Many of the interactive maps found on this site are powered by tabular data (spreadsheets) culled from historical texts freely available on Archive.org and HathiTrust Digital Library. These sources are in the public domain. This information is visualized through various geospatial mapping applications, such as CARTO, ArcGIS, and Google Maps. These maps are then placed into context alongside examples of relevant visual culture. Some of the maps integrated were initially created for other projects, such as Traveling Hokkaido.

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Website Redesign // Art History That (WordPress)

CITATION

Hamlin, Amy K. and Karen J. Leader. Art History That. Not yet released.

DESCRIPTION

I received a design commission from Amy K. Hamlin and Karen J. Leader to redesign the website for their initiative Art History That, a project that curates, crowdsources and collaborates on the future of art history. The logo was designed by graphic designer Yer Moua (alumn of St. Catherine University) and the website is built using WordPress.

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Website // Tracing Lines (WordPress)

CITATION

Spiker, Christina M. Tracing Lines. http://geneology.cmspiker.com.

DESCRIPTION

This website is a personal project of mine that documents my archival quest to learn about my ancestors. I have often been surprised at the overlap between genealogical research and the archival research that I do as a part of my scholarly work. I wanted the website to serve as a resource for my family in addition to serving as a thought experiment in linking academic scholarship on memory and photography with the real practice of creating a personal genealogy. I work on this site primarily during the summer and winter months when classes are not in session.

The website is built using WordPress with embedded widgets from WikiTree. Eventually, I would like to employ some mapping so that I can visually place my ancestors on a map.

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Presentation // Mapping the Northern Frontier: Geo-Spatial Visualization and the Exploration of Indigenous Culture in Japan

CITATION

Spiker, Christina M. “Mapping the Northern Frontier: Geo-Spatial Visualization and the Exploration of Indigenous Culture in Japan,” lightning paper delivered at the Global Digital Humanities Symposium, Michigan State University (March 16-17, 2017)

ABSTRACT

Coming Soon

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Digital // Utagawa Kuniyoshi’s Takiyasha the Witch and the Skeleton Spectre (StoryMapJS)

DESCRIPTION

An exploration of woodblock printed triptych Takiyasha the Witch and the Skeleton Spectre by Utagawa Kuniyoshi (1797-1861). This is a sample assignment used for my Arts of Japan course in Spring 2016 at St. Olaf College. Students created their own “story map” of a single work of art using StoryMapJS and explored it in relation to its artistic technique, social history, and cultural context. The StoryMapJS was accompanied by a written project abstract and self-assessment of the creation and research process. Students were also responsible for assessing the contributions of their peers.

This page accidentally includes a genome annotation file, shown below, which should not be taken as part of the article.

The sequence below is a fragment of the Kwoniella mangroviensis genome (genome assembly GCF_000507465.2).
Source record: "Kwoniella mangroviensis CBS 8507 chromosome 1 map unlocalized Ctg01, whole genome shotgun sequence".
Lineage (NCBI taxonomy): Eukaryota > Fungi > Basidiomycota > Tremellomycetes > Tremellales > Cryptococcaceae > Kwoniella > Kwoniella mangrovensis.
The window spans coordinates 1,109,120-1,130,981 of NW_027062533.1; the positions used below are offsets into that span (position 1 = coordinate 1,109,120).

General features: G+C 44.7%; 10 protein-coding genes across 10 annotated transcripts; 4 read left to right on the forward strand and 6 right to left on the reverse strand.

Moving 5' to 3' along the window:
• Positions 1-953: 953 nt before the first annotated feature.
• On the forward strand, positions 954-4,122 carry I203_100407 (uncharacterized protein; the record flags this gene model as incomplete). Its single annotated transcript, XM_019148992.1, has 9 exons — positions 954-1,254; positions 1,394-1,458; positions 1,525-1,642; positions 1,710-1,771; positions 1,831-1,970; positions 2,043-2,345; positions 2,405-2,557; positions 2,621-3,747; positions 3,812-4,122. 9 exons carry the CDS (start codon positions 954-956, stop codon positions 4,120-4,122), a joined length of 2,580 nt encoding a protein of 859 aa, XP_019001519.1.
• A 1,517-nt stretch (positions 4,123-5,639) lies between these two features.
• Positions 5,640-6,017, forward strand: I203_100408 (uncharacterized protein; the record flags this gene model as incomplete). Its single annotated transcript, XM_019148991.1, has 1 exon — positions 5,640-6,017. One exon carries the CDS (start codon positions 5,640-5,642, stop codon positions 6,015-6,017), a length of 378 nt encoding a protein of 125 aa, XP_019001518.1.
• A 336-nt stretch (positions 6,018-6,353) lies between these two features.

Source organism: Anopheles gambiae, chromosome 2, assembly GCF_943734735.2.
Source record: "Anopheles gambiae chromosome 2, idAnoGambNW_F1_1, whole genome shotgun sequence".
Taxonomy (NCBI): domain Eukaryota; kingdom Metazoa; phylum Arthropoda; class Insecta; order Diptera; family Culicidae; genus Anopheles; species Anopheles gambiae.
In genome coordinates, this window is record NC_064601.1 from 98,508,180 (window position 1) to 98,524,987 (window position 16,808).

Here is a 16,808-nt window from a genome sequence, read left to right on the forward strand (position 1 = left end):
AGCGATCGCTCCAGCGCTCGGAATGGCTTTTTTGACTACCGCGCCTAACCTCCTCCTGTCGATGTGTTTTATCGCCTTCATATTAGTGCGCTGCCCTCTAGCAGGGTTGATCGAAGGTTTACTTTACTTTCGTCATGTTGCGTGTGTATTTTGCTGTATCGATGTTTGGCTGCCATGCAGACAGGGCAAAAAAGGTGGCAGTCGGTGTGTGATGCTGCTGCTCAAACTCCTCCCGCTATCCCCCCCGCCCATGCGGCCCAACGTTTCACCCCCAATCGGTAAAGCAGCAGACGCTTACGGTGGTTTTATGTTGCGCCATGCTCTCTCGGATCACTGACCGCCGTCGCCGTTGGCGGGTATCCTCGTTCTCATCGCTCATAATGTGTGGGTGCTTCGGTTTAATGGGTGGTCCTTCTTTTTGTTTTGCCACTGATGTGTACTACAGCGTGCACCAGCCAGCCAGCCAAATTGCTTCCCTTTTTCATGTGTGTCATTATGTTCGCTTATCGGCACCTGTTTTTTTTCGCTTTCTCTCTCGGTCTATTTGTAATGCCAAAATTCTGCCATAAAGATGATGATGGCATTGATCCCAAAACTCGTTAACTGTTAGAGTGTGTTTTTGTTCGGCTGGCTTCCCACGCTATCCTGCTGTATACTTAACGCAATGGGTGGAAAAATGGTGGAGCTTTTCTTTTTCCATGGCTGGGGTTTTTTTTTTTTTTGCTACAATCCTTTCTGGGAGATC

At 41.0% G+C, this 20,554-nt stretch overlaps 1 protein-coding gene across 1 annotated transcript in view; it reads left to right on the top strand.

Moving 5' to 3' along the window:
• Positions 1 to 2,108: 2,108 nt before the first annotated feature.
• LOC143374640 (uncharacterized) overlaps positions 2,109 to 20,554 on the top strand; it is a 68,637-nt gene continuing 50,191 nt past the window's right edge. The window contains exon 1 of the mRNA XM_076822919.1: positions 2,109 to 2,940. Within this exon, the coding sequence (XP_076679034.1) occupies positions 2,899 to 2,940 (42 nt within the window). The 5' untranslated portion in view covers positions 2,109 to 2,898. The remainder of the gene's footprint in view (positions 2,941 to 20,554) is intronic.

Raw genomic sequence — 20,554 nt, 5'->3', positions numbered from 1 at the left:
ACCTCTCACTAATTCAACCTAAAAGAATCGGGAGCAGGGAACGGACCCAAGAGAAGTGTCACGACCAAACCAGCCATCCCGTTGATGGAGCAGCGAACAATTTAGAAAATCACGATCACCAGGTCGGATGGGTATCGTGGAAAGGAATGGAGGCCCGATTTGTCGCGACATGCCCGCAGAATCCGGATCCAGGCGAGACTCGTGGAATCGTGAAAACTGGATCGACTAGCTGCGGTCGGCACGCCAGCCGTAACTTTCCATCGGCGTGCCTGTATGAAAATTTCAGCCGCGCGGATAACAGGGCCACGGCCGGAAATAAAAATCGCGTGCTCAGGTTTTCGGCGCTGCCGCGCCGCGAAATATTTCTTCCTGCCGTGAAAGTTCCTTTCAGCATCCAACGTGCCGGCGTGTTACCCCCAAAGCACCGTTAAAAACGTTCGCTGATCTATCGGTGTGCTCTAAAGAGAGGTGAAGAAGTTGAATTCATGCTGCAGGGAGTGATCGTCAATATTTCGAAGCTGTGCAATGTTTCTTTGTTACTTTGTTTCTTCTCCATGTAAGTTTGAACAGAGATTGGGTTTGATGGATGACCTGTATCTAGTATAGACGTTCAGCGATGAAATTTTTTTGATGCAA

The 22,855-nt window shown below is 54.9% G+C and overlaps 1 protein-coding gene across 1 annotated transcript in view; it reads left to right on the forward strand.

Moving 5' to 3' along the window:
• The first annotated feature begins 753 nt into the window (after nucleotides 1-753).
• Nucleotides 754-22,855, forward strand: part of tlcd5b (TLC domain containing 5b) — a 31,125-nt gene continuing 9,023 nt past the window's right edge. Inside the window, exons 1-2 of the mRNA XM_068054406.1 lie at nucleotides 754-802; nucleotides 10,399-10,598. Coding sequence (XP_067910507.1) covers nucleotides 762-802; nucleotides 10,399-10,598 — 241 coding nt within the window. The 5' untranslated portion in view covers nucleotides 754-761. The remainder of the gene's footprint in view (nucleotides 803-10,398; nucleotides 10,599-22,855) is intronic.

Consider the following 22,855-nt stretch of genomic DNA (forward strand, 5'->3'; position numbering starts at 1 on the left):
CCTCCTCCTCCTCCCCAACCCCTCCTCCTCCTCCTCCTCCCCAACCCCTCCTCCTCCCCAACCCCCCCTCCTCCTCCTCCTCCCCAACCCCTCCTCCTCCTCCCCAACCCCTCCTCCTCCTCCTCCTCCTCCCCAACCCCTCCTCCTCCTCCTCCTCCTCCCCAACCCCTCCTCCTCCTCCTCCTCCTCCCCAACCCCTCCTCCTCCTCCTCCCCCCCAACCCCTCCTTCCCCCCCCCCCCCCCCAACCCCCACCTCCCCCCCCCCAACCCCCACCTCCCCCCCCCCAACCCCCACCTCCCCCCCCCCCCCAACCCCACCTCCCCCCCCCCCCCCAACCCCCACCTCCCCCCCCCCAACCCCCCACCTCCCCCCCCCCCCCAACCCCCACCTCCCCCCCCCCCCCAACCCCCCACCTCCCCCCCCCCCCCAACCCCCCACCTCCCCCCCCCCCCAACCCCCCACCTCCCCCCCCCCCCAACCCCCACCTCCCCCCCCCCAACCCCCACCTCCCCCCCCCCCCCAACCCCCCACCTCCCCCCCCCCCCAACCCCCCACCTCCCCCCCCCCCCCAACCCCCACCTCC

Digital // Utagawa Hiroshige’s Fifty-Three Stations of the Tōkaidō (StoryMapJS)

DESCRIPTION

This exploration of print artist Utagawa Hiroshige’s (1797-1861) Fifty-Three Stations of the Tōkaidō was a collaborative project completed by the students in my history course Japanese Civilization at St. Olaf College during J-Term 2016. Students were each responsible for researching the local history and woodblock print associated with two stations along the famous Tōkaidō road. This research was then visualized in StoryMapJS, which helps create connections between the physical map, the significance of place, and the artistic representation of it. After the completion of the digital project, students were asked to write a paper comparing one of their sites with 3 other locations along the route completed by their peers.

Project shared online with written permission by each student in the course.

Digital // Traveling Hokkaido (ArcGIS)

DESCRIPTION

Traveling Hokkaido is an attempt to visualize the travel routes of several popular explorers, artists, and anthropologists who ventured to the northern Japanese island of Hokkaido (or “Yezo”) in the late nineteenth and early twentieth centuries. The maps were created using a free account of ArcGIS. This endeavor currently focuses on three popular texts–rather than purely scientific accounts–including Isabella Bird’s Unbeaten Tracks in Japan (1880), A. Henry Savage Landor’s Alone with the Hairy Ainu (1894), and Frederick Starr’s The Ainu at the St. Louis Exposition (1904). By studying the actual routes traversed both physically and imaginatively in these works, we can better understand and study the persistence of literary and visual motifs of Japan’s northernmost extents.

Website // Christina M. Spiker | Art Historian | Professor | Digital Humanist (WordPress)

version 1 (2013)

version 2 (2015)

version 3 (2018)

CITATION

Spiker, Christina M. Christina M. Spiker | Art Historian | Professor | Digital Humanist. https://www.cmspiker.com.

DESCRIPTION

The website that you are currently looking at has gone through many different permutations over the years as I have grown and shifted into my own career. It began as a graduate student blog hosted on WordPress.com. My first post was back on March 1st, 2013 and announced an upcoming conference presentation. Version 1 of the site had a rust-colored theme and catalogued “the early years” of my graduate student work and research in Hokkaido, Japan.

As I neared filing the dissertation, I transferred the website to my own domain (https://www.cmspiker.com) on April 15, 2015 and completely revamped the layout of the website through a fresh port of WordPress. The new design (Version 2, seen on the left) rendered my C.V. into a visual model and this formed the landing page for the website. The layout was bold and colorful and captured the excitement of embarking on my first two jobs in Minnesota at St. Olaf College and St. Catherine University. Maybe the color was helping me stave off the cold winters!

Version 3 of the website is a new development. I wanted something that was snappier in terms of loading times, but that maintained a fresh and flat look. This layout is a horizontal-scrolling one-page layout. I also wanted to incorporate color in bold new ways, which I do through my vector illustrations created through Assembly, an app that one of my students introduced me to this past winter. The website continues to serve as a visual and online C.V., but also takes steps to frame and foreground my current and ongoing research projects as well as renovate individual portfolio pages to better showcase the work being done.

We will see what Version 4 will bring!